Today, in vitro fertilization (IVF) is practically a household word. But not so long ago, it was a mysterious procedure for infertility that produced what were then known as "test-tube babies." Louise Brown, born in England in 1978, was the first such baby to be conceived outside her mother's womb.
Unlike the simpler process of artificial insemination -- in which sperm is placed in the uterus and conception happens otherwise normally -- IVF involves combining eggs and sperm outside the body in a laboratory. Once an embryo or embryos form, they are then placed in the uterus. IVF is a complex and expensive procedure; only about 5% of couples with infertility seek it out. However, since its introduction in the U.S. in 1981, IVF and other similar techniques have resulted in more than 200,000 babies.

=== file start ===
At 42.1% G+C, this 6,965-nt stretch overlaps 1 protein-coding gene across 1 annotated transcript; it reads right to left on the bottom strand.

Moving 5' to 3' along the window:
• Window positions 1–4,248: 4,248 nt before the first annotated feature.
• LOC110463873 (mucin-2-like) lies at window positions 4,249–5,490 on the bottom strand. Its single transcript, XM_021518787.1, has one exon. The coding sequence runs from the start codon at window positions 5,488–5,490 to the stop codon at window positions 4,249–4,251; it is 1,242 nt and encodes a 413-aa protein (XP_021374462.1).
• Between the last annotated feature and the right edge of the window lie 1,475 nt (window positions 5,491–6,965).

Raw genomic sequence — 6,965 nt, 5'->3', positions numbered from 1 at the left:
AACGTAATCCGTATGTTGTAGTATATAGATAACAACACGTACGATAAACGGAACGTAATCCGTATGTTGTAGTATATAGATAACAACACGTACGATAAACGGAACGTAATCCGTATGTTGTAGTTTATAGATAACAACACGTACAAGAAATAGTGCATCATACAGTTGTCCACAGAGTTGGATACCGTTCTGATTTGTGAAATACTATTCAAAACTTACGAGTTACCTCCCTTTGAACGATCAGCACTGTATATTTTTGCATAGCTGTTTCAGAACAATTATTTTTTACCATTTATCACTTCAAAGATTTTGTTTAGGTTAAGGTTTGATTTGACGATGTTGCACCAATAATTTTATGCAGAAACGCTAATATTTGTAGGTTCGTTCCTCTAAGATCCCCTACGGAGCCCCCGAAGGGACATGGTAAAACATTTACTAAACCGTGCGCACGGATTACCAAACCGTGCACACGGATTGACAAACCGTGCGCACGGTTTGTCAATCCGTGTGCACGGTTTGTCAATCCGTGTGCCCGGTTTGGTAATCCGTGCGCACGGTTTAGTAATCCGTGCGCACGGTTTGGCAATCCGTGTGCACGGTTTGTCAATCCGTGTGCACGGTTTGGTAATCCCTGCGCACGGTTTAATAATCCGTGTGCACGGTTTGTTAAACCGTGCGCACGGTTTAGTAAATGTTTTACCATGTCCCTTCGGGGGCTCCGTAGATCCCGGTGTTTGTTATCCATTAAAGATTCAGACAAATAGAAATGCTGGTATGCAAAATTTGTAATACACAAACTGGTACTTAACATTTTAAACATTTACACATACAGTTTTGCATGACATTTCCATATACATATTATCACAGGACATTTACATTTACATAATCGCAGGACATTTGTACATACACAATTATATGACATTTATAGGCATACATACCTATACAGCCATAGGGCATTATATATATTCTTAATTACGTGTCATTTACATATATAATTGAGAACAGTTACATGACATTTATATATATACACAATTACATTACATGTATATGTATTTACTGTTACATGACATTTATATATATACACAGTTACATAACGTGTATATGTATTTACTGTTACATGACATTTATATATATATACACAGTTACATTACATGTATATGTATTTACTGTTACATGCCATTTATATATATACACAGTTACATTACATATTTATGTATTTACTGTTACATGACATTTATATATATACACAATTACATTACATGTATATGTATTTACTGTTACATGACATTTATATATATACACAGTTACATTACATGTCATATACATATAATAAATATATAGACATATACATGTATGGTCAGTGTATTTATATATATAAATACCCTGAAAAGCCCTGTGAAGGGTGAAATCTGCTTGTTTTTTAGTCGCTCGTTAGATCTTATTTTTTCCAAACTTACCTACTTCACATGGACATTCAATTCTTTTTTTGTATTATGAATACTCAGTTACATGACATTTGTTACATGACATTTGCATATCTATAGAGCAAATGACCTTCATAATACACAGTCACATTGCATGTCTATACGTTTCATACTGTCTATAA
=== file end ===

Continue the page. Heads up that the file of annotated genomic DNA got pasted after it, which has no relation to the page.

The good, if not great, news is that the latest advances in infertility treatment have made it possible for more people than ever before to become parents. The bad news is that growing numbers of couples may be jumping the gun and seeking infertility treatments without giving Mother Nature a chance. Infertility treatments, such as drugs that stimulate ovulation, are not without their risks -- namely a risk of multiple pregnancies, which can be dangerous for moms and babies.
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